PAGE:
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Savage Red Sonja: Queen of the Frozen Wastes #1

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Savage Red Sonja: Queen of the Frozen Wastes #1

Credits

  • Words: Frank Cho and Doug Murray
  • Art: Homs
  • Inks: Homs
  • Colors: Will Murai
  • Story Title: N/A
  • Publisher: Dynamite Entertainment
  • Price: $3.50
  • Release Date: Aug 30, 2006

The Red One journeys to the frozen north where dark deeds are afoot and weird creatures await.

Hired by the Gunderman people to locate the source of frequent enemy raids, Red Sonja is forced to venture into the frigid northern wastelands. There a fearsome battle is fought that leaves the Sword of Hyrkania all but dead beneath the corpse of a sizeable opponent. Revived in an underground world, she finds herself the slave of the Neanderthal-like "Near-Men," once unassuming creatures that have taken on a new sinister edge. Who controls the Near-Men and what other secrets do the frozen wastes conceal?

Frank Cho knows curvaceous warrior women and while he is the co-writer of this project as opposed to illustrator, I can think of no finer choice to tackle a Red Sonja miniseries. Savage Red Sonja: Queen of the Frozen Wastes boasts one of the coolest and most retro-pulp titles I’ve heard in some time but unfortunately, whatever potential it has will have to wait for future issues. This first installment reads as a very straightforward, somewhat pedestrian set-up even for a sword-and-sorcery book. The bulk of the story is the battle with only a hint of the overall direction given in the last few pages. Like Cho’s work on Marvel’s Shanna the She-Devil, his and Murray’s script is action-packed and pulpy but a bit disjointed and thus far, lacking in much meat.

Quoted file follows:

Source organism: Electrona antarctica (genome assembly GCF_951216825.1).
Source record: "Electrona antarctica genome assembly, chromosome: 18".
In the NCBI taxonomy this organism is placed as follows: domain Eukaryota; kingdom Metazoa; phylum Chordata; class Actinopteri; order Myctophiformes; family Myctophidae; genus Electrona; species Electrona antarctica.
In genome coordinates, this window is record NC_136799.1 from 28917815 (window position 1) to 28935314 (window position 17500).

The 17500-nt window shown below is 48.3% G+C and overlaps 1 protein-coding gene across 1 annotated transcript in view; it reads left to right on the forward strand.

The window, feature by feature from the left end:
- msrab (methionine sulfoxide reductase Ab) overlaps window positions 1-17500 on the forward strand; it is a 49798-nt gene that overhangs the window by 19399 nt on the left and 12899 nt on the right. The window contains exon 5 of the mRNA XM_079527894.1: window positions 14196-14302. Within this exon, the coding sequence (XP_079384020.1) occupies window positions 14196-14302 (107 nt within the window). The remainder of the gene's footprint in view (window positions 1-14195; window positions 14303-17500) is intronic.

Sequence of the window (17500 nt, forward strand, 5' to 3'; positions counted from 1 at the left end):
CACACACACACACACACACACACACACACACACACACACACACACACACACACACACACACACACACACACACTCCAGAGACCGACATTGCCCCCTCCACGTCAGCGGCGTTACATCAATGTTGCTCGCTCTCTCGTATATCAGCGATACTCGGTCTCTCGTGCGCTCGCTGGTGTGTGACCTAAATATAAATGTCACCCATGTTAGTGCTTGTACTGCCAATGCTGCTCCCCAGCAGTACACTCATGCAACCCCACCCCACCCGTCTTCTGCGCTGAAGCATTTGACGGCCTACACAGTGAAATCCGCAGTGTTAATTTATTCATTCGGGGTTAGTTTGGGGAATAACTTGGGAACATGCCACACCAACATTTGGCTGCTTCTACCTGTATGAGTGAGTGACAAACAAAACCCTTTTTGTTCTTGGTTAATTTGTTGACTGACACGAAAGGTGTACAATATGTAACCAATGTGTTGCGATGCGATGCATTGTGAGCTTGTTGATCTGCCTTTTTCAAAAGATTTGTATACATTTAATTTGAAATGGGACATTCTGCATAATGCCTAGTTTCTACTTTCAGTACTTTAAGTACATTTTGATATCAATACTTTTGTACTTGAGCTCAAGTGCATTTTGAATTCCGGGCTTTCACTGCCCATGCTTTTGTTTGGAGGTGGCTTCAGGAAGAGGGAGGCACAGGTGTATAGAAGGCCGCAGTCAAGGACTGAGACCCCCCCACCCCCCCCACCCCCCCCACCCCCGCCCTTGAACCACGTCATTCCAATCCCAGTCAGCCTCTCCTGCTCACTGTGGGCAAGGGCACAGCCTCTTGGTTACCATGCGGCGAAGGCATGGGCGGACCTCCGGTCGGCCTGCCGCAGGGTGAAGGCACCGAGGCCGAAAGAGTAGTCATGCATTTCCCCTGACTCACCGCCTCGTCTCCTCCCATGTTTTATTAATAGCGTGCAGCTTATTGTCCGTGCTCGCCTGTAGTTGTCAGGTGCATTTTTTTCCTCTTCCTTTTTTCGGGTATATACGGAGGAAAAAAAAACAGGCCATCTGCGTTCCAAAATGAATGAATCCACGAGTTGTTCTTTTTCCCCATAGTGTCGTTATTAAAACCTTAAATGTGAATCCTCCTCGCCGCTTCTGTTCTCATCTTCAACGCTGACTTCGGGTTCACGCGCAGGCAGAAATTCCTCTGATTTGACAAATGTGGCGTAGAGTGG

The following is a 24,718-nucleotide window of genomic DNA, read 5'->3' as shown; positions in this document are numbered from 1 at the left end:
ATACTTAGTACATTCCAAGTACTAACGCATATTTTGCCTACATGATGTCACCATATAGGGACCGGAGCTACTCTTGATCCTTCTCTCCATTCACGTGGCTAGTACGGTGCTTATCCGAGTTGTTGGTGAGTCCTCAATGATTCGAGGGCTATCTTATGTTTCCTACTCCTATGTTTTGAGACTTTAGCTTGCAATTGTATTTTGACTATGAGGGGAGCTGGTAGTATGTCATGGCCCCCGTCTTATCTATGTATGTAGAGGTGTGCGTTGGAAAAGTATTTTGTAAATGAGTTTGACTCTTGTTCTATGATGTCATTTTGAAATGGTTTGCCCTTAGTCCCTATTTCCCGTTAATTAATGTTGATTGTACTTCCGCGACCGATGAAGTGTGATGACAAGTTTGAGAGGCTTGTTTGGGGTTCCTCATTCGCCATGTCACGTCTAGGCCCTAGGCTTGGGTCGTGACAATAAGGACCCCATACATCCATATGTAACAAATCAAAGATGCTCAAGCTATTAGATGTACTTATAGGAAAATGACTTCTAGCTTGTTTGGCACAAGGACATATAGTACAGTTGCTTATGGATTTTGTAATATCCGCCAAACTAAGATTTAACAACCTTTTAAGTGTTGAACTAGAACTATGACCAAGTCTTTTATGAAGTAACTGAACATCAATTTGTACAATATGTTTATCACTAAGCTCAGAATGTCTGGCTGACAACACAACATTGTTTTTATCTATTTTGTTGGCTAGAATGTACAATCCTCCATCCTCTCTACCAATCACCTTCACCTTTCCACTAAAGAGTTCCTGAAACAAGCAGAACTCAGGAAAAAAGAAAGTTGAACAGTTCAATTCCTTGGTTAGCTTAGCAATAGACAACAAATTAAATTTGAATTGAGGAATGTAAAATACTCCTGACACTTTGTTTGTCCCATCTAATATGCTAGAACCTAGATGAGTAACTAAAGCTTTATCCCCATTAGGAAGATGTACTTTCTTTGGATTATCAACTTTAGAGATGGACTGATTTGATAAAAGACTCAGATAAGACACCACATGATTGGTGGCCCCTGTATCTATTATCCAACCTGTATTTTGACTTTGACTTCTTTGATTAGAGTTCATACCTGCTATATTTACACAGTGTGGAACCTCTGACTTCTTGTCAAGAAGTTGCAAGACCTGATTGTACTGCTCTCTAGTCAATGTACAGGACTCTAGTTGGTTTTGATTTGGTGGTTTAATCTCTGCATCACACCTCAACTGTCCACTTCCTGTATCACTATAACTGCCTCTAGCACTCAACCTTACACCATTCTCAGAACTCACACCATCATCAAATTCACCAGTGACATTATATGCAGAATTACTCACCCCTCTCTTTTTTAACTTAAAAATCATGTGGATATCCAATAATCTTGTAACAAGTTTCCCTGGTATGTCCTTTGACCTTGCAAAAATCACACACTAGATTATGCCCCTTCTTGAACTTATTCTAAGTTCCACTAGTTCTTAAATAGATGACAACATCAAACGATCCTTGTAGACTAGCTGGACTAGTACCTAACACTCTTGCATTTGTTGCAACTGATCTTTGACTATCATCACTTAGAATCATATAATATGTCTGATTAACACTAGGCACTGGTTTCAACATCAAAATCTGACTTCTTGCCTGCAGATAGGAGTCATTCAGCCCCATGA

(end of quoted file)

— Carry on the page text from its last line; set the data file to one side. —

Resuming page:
Artistically, on the other hand, the issue is strong. Illustrator Homs has a sleek, stylized touch with a hint of animation influence. His Sonja possesses a look of impish mischief mixed with bloodlust that is vaguely unsettling (in a good way, of course). Colorist Will Murai sets the mood of each scene well and contributes some impressive fire, smoke, and snow-glare effects. Anyone disappointed by Cho’s absence from the penciling duties need not be too concerned for the book looks stunning. My only true complaint is with the decision not to alter Sonja’s traditional garb much for this outing. I’ve grudgingly accepted Michael Avon Oeming’s explanation for her rather…minimal attire…but it looks that much more ridiculous in a snow-covered wasteland. Sonja, m’lady, would it kill you to wear a parka?

There are the seeds of some good ideas in this issue so it is probably unfair to judge the book by its first chapter alone. Nonetheless, while my eyes feasted like a ravenous Vanir warrior, my mind was left a little unfulfilled. We shall have to see what Cho and Murray have in store.

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